A zoning bill that would shape future development along the Central Delaware Waterfront could be finalized by mid-November, said First District City Councilman Mark Squilla.
Squilla has held meetings to discuss the language of the bill that would create the Central Delaware Overlay with representatives from the city planning department, the Delaware River Waterfront Corporation (which oversaw the creation of the city’s plan for the Central Delaware Master Plan, the city’s long-term vision for the revitalization of the waterfront), the Central Delaware Advocacy Group (whose members represent a host of waterfront civic and other organizations) and the Development Workshop Inc. (a development advocacy groups which represents the views of landowners and developers). The most recent meeting was last week.
The overlay would create an organized system for the principles of the Central Delaware Master Plan. The idea is that between the overlay and the underlying zoning, future development would fit in with the master plan. And conversely, development that did not fit in could not happen – at least not without a zoning variance or special ordinance.
The overlay has been in the works for a long time – Squilla had originally hoped it would be passed by city council previous to this past summer’s recess – at least in large part because master plan advocates and developers have each had concerns about the legislation.
In recent months, progress has been made. At this month’s CDAG meeting – which was held prior to Squilla’s most recent overlay discussion session – Chairman Matt Ruben reported that master plan advocates and the Development Workshop were near agreement on a means of stretching certain key neighborhood streets to the waterfront.
The Workshop opposed the original proposal, which called for literally extending the streets to the river, saying that some properties would be bisected in such a way as to make them unsuitable for development. CDAG opposed a later idea that would have required access, but via a path significantly more narrow than the street. Ruben said the working compromise is that development would have to leave a swath as wide as the water access streets, but the access route would not have to continue at the same angle at which the street meets Delaware Avenue. Two river access street – Berks and Mifflin– would be removed from the list, however. Berks would be replaced with a different street. CDAG planned to suggest Montgomery, said Ruben, who could not be reached for comment for this story.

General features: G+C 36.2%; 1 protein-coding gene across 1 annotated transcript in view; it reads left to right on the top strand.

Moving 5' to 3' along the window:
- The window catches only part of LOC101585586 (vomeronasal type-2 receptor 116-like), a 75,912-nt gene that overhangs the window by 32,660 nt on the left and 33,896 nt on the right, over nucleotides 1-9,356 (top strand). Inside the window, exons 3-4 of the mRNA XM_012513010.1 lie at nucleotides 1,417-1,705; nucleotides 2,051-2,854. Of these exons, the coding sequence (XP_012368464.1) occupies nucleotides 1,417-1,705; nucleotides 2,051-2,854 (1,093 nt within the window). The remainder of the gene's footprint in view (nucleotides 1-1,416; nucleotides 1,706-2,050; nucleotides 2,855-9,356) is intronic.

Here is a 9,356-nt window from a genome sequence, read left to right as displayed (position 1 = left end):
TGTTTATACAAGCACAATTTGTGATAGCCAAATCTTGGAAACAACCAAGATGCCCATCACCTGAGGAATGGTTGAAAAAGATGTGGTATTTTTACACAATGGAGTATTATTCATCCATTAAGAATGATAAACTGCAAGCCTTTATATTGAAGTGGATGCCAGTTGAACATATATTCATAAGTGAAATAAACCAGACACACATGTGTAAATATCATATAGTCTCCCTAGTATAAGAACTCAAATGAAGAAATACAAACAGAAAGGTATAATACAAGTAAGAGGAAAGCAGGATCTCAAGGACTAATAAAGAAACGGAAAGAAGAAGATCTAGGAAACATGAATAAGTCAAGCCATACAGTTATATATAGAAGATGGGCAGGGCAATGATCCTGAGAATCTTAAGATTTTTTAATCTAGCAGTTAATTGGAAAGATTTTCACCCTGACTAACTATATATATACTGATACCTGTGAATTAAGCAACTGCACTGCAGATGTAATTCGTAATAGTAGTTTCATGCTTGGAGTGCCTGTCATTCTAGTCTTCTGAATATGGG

Much discussion was also taking place regarding a building height cap. The Master Plan calls for a 100-foot limit, but allows for exemptions at the discretion of the Philadelphia City Planning Commission, which much approve plans of development for most Central Delaware projects. While some developers and CDAG have differed on the appropriateness of the 100-foot height limit, both the Development Workshop and CDAG wanted specific guidelines for the PCPC to apply when granting exceptions.
“We are moving toward a bonus system,” Ruben told the board. In other word, developers would be granted additional height above 100 feet for providing specific public benefits, such as putting up a green building or constructing the portion of the Central Delaware Trail that runs along the property.
Squilla said the bonus system is one area that is still being worked on. He said he has asked the planning commission to “make some changes for some of the bonuses” and determine how that will affect development.
Planning Commission Deputy Executive Director Eva Gladstein said the review of the bonus system had begun, but declined to provide details. She said she was not comfortable sharing any details on any aspects of the talks at this time, since they are still ongoing.
When asked what issues consensus has been reached on, Gladstein said she wasn’t comfortable doing that, either, because issues could potentially be re-opened in the process of reaching compromises on other items.
“I think the number of (open) issues have been narrowed down,” she said.
A proposed requirement for a waterfront setback has been a big point of contention.
In the past, the Development Workshop’s Craig Schelter has said requiring a setback without compensating landowners would amount to a public taking of privately owned land. He has also expressed concern about liability issues – if someone gets hurt on the trail running along a private property, who is responsible?
The need to address the liability issue is an area CDAG and the Development Workshop strongly agree on.
CDAG member Joe Schiavo said at the October CDAG meeting that they have been pushing the city to address this issue for a long time. “It’s something the city needs to step up,” he said. “If it is necessary that the city acquire land, if that is deemed the most fair, then the city needs to create a program to do so. It’s critical.”
Schelter was not available for an interview for this story, but said in an email that last week’s stakeholder meeting with Squilla moved issues forward.
“At this point all I can say is that it was a productive meeting, lots of issues discussed, lots of clarification language being considered,” he said. “The Planning Commission will be getting back to the group sometime after the election for further discussion.”
DRWC Project Manager Karen Thompson could not be reached for comment.
“We still have some work to do,” Squilla said. “We’re looking to probably meet again around Nov. 15 to hopefully finalize” the language.
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